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Preventing Theft at Street Fairs


#1

Greetings. I am planning to start selling at different fairs and
flea markets and wanted to find out from those of you who are
experienced how you prevent thefts. I will be selling by myself and
am worried about my jewelry being stolen. For instance, I often see
people selling on the street or at fairs and they will have more
than one person handling their jewelry at a time. It is not unheard
for thieves to organize a distraction so that they can get a five
finger discount. How do you guard your stuff? Any advice about this
would be greatly appreciated. I know that most people who want to
purchase items are not going to steal, but I would like to protect
myself against those who might. Thanks


#2

Hi Annabel, have a friend or family member help you out.

Leanne
Leanne Elliott Soden


#3

Now this I have experience with…smiles Always set up tables so
that the least expensive items are at the edge the customer is
nearest. Watch out for teams one distracts you the other loads up.

One of the best things I learned to do was to have items displayed
so that if something was taken a glaring hole was apparent on a quick
scan. Setup is everything. lockable table top glass top cases. Get a
pop-up overhead 10x10 cover as jewelry in glass topped security cases
will literally fry what is inside… I hate seeing this at flea
markets makes me twitch. Make sure you keep your money well organized
a under table lock box and if you get large bills routinely move them
discreetly to your vehicle or to another more secure lockbox (I have
sat with my feet up on the real money) if you are not near your car.

Other vendors will usually watch a booth for rest breaks but you
have to be careful. Be friendly and feel out your neighbors. Vendors
will on the most part watch each others backs. Lock all money in the
car before leaving the stand.

If you need to for your own comfort start out slow and keep high
priced stuff away from flea markets. I was taught best not to tempt
thy neighbor and to take care in all you do and you should be fine.
Good Luck it is a hard physical thing setup and breakdown.

teri
Silver & Cameo Heritage Jewelry
www.corneliusspick.com


#4

Hi Annabel:

I know that most people who want to purchase items are not going to
steal, but I would like to protect myself against those who might. 

This is something that everyone probably worries about. I was taken
for a couple hundred at a street fair, but not because the person
walked away with an item. They purchased using a bad credit card. If
you can rent or buy (or whatever) a credit card machine where you can
tell if the sale is going to go through on the spot, I would highly
recommend it. She looked like a nice, innocent girl, but she wasn’t.

Look everybody in the eye and try to be conscious of what you are
doing at all times. They are more likely to take advantage of you if
you look frazzled or absent-minded. Another artist recommended to me
to not let more than 1 (maybe 2) items be out of the case at one
time. This way you can watch better. If your booth is going to be
really crowded, see if you can pay or barter with someone to help you
in the booth that day. Doing everything by yourself is so much
harder.

I read an article about a person who had about 35k worth of finished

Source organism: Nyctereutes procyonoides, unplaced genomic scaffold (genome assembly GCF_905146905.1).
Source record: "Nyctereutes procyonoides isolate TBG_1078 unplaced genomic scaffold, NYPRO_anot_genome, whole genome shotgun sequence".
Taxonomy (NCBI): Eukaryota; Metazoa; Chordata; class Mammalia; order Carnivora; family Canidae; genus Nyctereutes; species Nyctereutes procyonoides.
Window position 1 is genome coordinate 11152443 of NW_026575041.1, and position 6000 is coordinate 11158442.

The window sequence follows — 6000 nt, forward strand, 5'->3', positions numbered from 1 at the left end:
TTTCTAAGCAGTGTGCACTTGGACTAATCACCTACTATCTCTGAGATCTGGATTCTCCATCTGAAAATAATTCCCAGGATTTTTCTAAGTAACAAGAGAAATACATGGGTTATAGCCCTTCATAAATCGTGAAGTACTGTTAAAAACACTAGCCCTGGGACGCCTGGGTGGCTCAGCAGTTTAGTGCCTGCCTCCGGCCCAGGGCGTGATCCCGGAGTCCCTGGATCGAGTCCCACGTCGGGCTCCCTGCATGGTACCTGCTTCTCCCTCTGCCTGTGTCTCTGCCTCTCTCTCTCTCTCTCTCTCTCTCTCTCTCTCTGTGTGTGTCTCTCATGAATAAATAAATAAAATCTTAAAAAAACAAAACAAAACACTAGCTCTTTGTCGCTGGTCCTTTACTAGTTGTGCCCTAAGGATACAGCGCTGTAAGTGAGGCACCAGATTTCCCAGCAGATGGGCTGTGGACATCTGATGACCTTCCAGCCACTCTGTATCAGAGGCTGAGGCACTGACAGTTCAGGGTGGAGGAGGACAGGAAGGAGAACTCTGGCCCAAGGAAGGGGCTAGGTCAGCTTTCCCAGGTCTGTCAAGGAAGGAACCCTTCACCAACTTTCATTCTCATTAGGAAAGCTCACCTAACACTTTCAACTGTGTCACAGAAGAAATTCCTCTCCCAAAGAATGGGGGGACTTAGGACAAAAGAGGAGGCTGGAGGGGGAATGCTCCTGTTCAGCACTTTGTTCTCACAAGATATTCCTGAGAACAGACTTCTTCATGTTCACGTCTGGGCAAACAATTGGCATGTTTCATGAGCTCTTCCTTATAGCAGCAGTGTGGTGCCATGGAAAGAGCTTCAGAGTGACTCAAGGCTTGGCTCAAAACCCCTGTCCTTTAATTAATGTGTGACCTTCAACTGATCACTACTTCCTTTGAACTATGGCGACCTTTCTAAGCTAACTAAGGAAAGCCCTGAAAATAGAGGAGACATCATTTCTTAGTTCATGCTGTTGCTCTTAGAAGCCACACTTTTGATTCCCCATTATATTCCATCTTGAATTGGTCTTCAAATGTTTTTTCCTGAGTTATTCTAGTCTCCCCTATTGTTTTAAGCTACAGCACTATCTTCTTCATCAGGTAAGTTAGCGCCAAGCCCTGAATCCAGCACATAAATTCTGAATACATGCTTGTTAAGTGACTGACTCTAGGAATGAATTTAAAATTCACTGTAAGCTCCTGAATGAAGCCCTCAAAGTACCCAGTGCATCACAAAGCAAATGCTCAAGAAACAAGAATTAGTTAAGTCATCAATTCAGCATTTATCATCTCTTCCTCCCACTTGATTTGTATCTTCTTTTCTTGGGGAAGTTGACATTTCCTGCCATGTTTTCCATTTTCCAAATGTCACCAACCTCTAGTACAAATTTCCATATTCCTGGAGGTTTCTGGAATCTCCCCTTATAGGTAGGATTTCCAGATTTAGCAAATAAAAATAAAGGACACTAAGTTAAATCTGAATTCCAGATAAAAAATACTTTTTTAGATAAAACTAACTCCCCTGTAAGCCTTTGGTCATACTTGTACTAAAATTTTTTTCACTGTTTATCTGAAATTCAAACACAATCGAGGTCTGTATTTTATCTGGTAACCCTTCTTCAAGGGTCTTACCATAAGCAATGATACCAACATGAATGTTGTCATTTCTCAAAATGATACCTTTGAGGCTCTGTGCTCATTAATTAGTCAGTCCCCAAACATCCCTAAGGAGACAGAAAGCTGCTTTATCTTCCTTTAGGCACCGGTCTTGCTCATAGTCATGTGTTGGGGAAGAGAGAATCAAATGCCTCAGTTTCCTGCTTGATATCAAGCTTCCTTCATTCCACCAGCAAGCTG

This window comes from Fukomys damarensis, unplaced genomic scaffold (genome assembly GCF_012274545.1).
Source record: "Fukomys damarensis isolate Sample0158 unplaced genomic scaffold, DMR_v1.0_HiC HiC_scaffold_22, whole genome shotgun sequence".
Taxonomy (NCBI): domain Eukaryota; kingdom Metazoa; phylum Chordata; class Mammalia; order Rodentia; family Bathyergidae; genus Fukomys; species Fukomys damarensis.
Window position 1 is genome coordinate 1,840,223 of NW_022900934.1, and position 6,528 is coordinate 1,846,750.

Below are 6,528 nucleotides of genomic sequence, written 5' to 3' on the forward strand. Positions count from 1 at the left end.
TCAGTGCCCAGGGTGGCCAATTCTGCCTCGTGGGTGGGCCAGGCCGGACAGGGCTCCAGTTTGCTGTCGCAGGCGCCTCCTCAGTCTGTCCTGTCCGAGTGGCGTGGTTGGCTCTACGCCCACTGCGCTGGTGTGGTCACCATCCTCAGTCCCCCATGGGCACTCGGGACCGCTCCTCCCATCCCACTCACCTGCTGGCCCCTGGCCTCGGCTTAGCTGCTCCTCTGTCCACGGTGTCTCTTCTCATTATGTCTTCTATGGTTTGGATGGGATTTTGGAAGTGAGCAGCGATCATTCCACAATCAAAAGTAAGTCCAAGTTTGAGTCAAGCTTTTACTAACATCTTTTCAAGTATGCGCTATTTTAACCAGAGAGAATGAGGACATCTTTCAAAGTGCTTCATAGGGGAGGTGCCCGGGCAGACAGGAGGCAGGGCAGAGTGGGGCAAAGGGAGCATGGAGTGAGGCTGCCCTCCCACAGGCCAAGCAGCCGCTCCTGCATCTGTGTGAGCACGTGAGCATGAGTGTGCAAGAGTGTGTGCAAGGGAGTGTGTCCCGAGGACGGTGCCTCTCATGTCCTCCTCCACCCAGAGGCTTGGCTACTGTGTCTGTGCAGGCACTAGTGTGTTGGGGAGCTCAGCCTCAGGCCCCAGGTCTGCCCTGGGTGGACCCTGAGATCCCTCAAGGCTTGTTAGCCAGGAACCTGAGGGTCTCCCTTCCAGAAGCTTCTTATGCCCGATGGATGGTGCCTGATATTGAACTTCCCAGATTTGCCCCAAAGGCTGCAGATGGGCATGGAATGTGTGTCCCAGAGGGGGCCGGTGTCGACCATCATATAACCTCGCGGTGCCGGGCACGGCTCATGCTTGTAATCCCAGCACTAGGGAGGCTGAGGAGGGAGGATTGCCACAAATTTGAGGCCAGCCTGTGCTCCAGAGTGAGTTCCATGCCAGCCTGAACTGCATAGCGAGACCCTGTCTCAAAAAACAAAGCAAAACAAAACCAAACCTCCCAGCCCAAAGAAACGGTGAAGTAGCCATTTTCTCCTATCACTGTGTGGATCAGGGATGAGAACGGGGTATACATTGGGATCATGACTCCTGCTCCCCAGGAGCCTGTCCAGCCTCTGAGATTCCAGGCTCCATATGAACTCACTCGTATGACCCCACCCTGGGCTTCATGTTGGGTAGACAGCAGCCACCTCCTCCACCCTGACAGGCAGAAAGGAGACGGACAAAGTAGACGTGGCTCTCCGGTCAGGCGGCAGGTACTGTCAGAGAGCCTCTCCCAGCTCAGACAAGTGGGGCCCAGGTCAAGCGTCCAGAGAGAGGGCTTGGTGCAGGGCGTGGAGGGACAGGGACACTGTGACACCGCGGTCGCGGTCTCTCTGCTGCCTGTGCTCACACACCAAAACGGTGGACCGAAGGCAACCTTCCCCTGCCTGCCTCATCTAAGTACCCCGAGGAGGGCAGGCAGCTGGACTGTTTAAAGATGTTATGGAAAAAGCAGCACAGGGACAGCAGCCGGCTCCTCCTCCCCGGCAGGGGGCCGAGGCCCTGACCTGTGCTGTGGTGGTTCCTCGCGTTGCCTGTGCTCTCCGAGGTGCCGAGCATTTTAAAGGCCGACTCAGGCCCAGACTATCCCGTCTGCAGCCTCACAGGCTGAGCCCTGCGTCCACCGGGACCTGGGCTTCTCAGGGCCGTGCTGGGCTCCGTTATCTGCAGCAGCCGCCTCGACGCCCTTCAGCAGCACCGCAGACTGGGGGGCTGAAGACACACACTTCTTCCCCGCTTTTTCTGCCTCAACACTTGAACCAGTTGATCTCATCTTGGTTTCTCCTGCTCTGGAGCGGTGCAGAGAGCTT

jewelry stolen from a case that she left momentarily unwatched. I am
in the process of building panels into my case so I can store things
inside the case itself and have everything in front of me in my sight
at all times. See about carrying insurance.

Street fairs can be tough (especially when they are selling beer and
wine) so please be careful. When you are loading and unloading your
stuff from your car/truck, can you see if there is someone available
from the show to be on the lookout? Can you drive your car right up
to your booth location to unload/load? The more you are separated
from your things, the more chances someone has to steal.

By all means, if at any time you get the willies and you think
something is not right, don’t be afraid to ask for assistance. I
worked for a liquor store when I was in college. There were a couple
close calls and I think I really am lucky that nothing happened.

I am by nature an extremely security-conscious person so, take some
of what I have said a little lighter than I would take it. Good luck
and go make a lot of money.

Best
Kim Starbard


#5

I lost a few pieces at a high end art fair last year when I was
working alone. The best advice is to have a second pair of eyes. I
paid my neighbors HS age daughter to come watch with me at a few
shows this year. I also re-did my display. Ironically I can’t see
everyone looking at items as well as before, but I can place myself
where they have to pass me to get out of my tent now. I also make
sure EVERY pieced is attached to something, so they would have to
undo the attachment to pick it up (or drop an entire display piece
into their bag). This is not remotely perfect but so far it seems to
be working (knock on every piece of wood in the vicinity!)

The best option is to put everything in cases, but since my jewelry
has a lot of glass people like to touch it before they consider it
so this is my compromise.

Amy


#6

Done that…been there.

Keep all Items in a closed glass covered case and tell you customers
that your Insurance company only allow you to show one item at a
time.

Sali
Casmira Gems


#7

I did a street market for a number of years and found the surest way
to prevent theft of valuable items on display is to have them under
glass, with a simple latch preferably concealed. Items can only be
handled while you are in attendance to hand them to the customers. I
started with glassed picture frames hinged directly on to the table,
and ended up with a set of glass-top display boxes.

Where glass is not practical and for cheaper items, acknowlege all
who touch the items in a friendly but sale orientated way, and flit
from one to the other as smoothly as possible. Be assertive where
necessary but never flustered. If you are doing these things then not
only are you giving good service, but will be seen as alert and
’everywhere’.

Take care of your personal posessions and most important the day’s
take, particularily at packing up time. Sneaky types know that you
are watching the menchantise in front of you and make off with
whatever is behind you.